A new history of Fire Island looks at its literary, revolutionary and problematic past
Jack Parlett’s history of Fire Island blends anecdotes from illustrious writers’ lives with personal narrative to show how the beach community became a queer mecca.
Jack Parlett’s new book, “Fire Island: A Century in the Life of an American Paradise,” opens with the serendipitous meeting in 1882, in Camden, New Jersey, between two powerhouses of modern literature: a young Oscar Wilde and the elder Walt Whitman.
But it's not just the men’s brief acquaintance, nor the fact that they both wrote influential queer works of the 19th century, that interests Parlett. It’s that they both, as young men, had a hand in making the Long Island, New York, destination what it is today, even though they walked its beaches decades apart.
Parlett, an English writer and academic, uses many such moments — along with anecdotes from his life and encounters with the island — to illustrate how a sleepy, 19th-century beach community became a modern-day queer mecca for artists, pornographers, revelers and city-weary vacationers.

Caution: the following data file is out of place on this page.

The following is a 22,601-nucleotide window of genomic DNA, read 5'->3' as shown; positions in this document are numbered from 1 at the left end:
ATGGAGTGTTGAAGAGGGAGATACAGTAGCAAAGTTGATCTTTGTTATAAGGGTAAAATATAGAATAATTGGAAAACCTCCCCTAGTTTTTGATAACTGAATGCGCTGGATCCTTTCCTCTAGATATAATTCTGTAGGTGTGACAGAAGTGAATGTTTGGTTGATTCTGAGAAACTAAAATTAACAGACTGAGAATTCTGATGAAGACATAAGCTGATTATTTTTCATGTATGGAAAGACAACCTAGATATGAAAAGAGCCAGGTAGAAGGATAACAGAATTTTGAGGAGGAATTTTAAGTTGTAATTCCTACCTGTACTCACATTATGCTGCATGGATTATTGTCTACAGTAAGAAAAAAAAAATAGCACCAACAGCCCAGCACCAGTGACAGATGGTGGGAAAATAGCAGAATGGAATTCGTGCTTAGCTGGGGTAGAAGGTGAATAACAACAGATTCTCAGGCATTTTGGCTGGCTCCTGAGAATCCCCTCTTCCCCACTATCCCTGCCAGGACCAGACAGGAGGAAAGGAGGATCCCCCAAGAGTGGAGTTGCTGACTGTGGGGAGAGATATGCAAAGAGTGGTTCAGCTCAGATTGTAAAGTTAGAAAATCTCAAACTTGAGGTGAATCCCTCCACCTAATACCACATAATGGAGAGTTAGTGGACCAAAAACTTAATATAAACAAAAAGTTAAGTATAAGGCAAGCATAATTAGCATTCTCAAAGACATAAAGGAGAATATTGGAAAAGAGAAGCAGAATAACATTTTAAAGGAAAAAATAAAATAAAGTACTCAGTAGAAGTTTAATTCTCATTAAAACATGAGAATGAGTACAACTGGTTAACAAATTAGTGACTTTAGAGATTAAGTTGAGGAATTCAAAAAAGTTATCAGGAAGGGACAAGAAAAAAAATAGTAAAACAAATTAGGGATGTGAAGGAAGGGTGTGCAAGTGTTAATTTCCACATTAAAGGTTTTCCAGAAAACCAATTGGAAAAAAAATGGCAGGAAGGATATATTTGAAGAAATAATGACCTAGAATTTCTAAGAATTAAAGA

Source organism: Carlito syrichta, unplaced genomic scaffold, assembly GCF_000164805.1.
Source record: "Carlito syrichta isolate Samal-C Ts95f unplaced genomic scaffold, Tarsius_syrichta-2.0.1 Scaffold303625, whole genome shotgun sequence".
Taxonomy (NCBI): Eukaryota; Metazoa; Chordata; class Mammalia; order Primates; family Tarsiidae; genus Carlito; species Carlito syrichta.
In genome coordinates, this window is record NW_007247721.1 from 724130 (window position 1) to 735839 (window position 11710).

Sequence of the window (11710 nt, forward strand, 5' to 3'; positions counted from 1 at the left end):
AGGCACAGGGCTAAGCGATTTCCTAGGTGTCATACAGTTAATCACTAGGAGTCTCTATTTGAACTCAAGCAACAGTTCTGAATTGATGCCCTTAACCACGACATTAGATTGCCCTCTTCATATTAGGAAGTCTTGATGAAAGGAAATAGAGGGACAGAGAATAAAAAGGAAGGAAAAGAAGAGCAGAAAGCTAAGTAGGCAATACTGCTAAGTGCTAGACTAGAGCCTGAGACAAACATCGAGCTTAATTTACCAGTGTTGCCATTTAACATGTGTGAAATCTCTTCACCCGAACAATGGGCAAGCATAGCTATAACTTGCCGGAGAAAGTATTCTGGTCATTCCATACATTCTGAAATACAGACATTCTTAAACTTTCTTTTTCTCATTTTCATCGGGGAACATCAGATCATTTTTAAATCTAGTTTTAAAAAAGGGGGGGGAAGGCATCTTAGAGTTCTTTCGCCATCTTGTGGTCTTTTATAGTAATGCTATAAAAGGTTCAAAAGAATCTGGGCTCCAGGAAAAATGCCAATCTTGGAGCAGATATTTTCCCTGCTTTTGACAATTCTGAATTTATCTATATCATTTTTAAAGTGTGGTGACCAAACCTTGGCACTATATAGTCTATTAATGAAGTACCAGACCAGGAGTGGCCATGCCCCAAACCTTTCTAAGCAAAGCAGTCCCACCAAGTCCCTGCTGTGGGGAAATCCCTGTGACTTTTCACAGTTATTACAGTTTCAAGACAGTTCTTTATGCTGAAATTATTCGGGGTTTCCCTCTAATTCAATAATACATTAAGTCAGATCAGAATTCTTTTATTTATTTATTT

Author Jack Parlett.Courtesy Jack Parlett“Fire Island is a place where lots of people have different claims to its history — have different experiences of it,” Parlett told NBC News. “I wasn’t interested in setting out to write the singular account. I wanted it to be more meditative.”
Parlett first experienced the island five years ago, when he made a sort of pilgrimage there. He visited the site where the poet Frank O’Hara — whose work, years before, had offered him “what felt like a new, private vocabulary for loving other men” — was killed by a dune buggy in July 1966. In the introduction to the book, Parlett details reaching that point of the beach and listening to a recording of the poet, before ritualistically scrawling his name in the sand.